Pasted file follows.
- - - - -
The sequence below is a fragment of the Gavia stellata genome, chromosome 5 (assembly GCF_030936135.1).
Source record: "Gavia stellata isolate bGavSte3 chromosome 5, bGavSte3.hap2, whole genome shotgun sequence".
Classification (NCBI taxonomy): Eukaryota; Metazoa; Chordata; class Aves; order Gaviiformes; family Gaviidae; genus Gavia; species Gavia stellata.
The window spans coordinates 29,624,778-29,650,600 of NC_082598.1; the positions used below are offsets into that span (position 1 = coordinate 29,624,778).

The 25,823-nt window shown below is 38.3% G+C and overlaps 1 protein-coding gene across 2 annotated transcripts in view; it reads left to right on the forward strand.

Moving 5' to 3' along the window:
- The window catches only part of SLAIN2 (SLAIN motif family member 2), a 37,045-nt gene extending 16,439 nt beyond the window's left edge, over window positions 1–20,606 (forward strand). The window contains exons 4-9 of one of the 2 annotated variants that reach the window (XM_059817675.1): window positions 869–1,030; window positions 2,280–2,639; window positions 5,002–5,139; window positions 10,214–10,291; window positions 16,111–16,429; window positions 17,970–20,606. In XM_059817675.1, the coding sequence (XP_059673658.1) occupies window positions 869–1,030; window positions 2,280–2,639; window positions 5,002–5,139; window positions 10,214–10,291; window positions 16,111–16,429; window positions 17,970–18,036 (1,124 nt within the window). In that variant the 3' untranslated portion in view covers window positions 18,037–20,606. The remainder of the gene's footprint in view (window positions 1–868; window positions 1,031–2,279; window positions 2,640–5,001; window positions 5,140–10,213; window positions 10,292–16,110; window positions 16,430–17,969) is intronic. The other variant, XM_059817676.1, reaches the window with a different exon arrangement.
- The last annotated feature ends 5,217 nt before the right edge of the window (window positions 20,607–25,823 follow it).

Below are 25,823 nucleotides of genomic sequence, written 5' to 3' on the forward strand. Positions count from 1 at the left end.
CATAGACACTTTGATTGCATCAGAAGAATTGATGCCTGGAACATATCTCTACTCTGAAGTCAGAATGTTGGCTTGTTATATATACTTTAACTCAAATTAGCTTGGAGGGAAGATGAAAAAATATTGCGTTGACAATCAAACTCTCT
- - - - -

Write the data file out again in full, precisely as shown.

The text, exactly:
The sequence below is a fragment of the Gavia stellata genome, chromosome 5 (assembly GCF_030936135.1).
Source record: "Gavia stellata isolate bGavSte3 chromosome 5, bGavSte3.hap2, whole genome shotgun sequence".
Classification (NCBI taxonomy): Eukaryota; Metazoa; Chordata; class Aves; order Gaviiformes; family Gaviidae; genus Gavia; species Gavia stellata.
The window spans coordinates 29,624,778-29,650,600 of NC_082598.1; the positions used below are offsets into that span (position 1 = coordinate 29,624,778).

The 25,823-nt window shown below is 38.3% G+C and overlaps 1 protein-coding gene across 2 annotated transcripts in view; it reads left to right on the forward strand.

Moving 5' to 3' along the window:
- The window catches only part of SLAIN2 (SLAIN motif family member 2), a 37,045-nt gene extending 16,439 nt beyond the window's left edge, over window positions 1–20,606 (forward strand). The window contains exons 4-9 of one of the 2 annotated variants that reach the window (XM_059817675.1): window positions 869–1,030; window positions 2,280–2,639; window positions 5,002–5,139; window positions 10,214–10,291; window positions 16,111–16,429; window positions 17,970–20,606. In XM_059817675.1, the coding sequence (XP_059673658.1) occupies window positions 869–1,030; window positions 2,280–2,639; window positions 5,002–5,139; window positions 10,214–10,291; window positions 16,111–16,429; window positions 17,970–18,036 (1,124 nt within the window). In that variant the 3' untranslated portion in view covers window positions 18,037–20,606. The remainder of the gene's footprint in view (window positions 1–868; window positions 1,031–2,279; window positions 2,640–5,001; window positions 5,140–10,213; window positions 10,292–16,110; window positions 16,430–17,969) is intronic. The other variant, XM_059817676.1, reaches the window with a different exon arrangement.
- The last annotated feature ends 5,217 nt before the right edge of the window (window positions 20,607–25,823 follow it).

Below are 25,823 nucleotides of genomic sequence, written 5' to 3' on the forward strand. Positions count from 1 at the left end.
CATAGACACTTTGATTGCATCAGAAGAATTGATGCCTGGAACATATCTCTACTCTGAAGTCAGAATGTTGGCTTGTTATATATACTTTAACTCAAATTAGCTTGGAGGGAAGATGAAAAAATATTGCGTTGACAATCAAACTCTCT